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The Steak Umm Company, LLC v. Steak 'em Up

August 23, 2011

THE STEAK UMM COMPANY, LLC,
PLAINTIFF
v.
STEAK 'EM UP, INC., DEFENDANT



The opinion of the court was delivered by: Stengel, J.

MEMORANDUM

This trademark infringement action was filed by The Steak Umm Company, Inc., against Steak "Em-Up, Inc.Steak Umm is a national seller of frozen steak and hamburger products. Steak "Em-Up is a pizza shop and deli in South Philadelphia. Steak Umm alleges that Steak "Em-Up has infringed its "Steak Umm" trademark by using the phrase "steak "em-up" in its store name and advertising. Steak Umm has filed federal claims under the Lanham Act for infringement, unfair competition, and false designation of origin, as well as federal and state trademark dilution claims. The parties have filed cross motions for summary judgment. For the reasons outlined below, Steak Umm‟s motion will be denied and Steak "Em-Up‟s motion will be granted in part and denied in part.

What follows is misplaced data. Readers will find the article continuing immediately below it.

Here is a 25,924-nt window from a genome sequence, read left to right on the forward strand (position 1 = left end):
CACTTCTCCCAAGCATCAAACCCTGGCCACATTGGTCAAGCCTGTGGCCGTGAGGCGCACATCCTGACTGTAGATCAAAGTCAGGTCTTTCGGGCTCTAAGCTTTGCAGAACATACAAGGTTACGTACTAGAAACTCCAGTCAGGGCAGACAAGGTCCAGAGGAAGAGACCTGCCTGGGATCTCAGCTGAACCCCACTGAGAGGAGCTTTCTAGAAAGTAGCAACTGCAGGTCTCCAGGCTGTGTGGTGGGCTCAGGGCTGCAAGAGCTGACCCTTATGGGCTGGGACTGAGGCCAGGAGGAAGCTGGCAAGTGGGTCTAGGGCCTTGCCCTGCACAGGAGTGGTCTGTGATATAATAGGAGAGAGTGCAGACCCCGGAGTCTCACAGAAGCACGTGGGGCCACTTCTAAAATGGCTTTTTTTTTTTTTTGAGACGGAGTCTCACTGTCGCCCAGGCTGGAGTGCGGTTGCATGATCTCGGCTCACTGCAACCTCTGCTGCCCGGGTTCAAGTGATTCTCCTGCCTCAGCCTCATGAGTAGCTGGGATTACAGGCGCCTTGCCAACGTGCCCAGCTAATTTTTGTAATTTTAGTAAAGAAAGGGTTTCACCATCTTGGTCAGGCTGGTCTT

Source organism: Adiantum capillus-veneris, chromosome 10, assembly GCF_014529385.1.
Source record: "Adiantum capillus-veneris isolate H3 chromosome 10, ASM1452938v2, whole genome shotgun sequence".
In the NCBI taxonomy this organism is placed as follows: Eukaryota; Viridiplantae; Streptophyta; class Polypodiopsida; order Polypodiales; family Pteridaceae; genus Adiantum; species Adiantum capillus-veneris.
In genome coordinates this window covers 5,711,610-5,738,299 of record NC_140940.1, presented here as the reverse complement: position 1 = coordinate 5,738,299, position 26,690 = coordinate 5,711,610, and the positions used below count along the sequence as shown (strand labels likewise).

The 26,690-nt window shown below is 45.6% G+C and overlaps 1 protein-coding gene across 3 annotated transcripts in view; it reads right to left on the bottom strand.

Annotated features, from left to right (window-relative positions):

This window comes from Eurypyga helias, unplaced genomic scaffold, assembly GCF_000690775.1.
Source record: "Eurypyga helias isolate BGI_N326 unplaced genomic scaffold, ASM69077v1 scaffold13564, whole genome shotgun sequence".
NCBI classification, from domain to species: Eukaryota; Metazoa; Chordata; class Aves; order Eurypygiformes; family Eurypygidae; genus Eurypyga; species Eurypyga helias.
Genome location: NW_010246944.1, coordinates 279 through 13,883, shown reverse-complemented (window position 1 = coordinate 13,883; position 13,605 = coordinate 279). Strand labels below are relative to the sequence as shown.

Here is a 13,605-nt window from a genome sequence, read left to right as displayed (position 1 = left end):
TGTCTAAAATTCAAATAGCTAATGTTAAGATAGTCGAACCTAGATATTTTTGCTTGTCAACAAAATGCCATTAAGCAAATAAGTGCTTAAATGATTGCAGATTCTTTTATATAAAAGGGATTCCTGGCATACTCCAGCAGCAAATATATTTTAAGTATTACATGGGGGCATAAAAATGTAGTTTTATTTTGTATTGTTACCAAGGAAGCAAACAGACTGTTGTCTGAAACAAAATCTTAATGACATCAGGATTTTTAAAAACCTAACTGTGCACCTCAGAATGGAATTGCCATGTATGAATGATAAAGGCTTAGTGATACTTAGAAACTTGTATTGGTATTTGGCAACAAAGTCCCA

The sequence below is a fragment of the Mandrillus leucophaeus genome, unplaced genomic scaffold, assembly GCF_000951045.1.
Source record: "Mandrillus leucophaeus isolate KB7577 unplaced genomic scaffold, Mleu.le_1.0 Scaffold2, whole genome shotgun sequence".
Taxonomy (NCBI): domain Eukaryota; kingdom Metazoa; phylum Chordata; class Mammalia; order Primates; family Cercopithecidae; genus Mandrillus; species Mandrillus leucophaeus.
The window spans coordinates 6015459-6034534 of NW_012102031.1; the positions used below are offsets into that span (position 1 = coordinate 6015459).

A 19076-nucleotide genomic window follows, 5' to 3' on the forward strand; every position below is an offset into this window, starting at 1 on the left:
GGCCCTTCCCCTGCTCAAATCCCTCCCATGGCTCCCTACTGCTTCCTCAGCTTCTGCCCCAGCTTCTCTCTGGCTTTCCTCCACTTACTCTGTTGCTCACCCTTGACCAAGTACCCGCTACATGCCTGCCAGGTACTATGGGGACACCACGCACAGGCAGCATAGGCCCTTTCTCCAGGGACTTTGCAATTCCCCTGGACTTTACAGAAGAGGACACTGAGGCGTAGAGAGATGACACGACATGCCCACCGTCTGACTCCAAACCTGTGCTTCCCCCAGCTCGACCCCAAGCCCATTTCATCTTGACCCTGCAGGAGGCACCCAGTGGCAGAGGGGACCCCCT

I. BACKGROUND

Steak Umm produces frozen sliced steak and hamburger products for sale in grocery stores. Defendant‟s Separate Statement of Uncontestable Facts ("Def. S.U.F.") ¶¶ 31, 34. It alleges that, since opening in October of 2005, Steak "Em-Up has been infringing its trademarks. Id. at ¶ 59; Plaintiff‟s Statement of Uncontested Facts ("Pl. S.U.F.") ¶¶ 1,14. Steak "Em-Up is a restaurant and grocery store that has takeout and delivery services. Def. S.U.F. ¶ 55.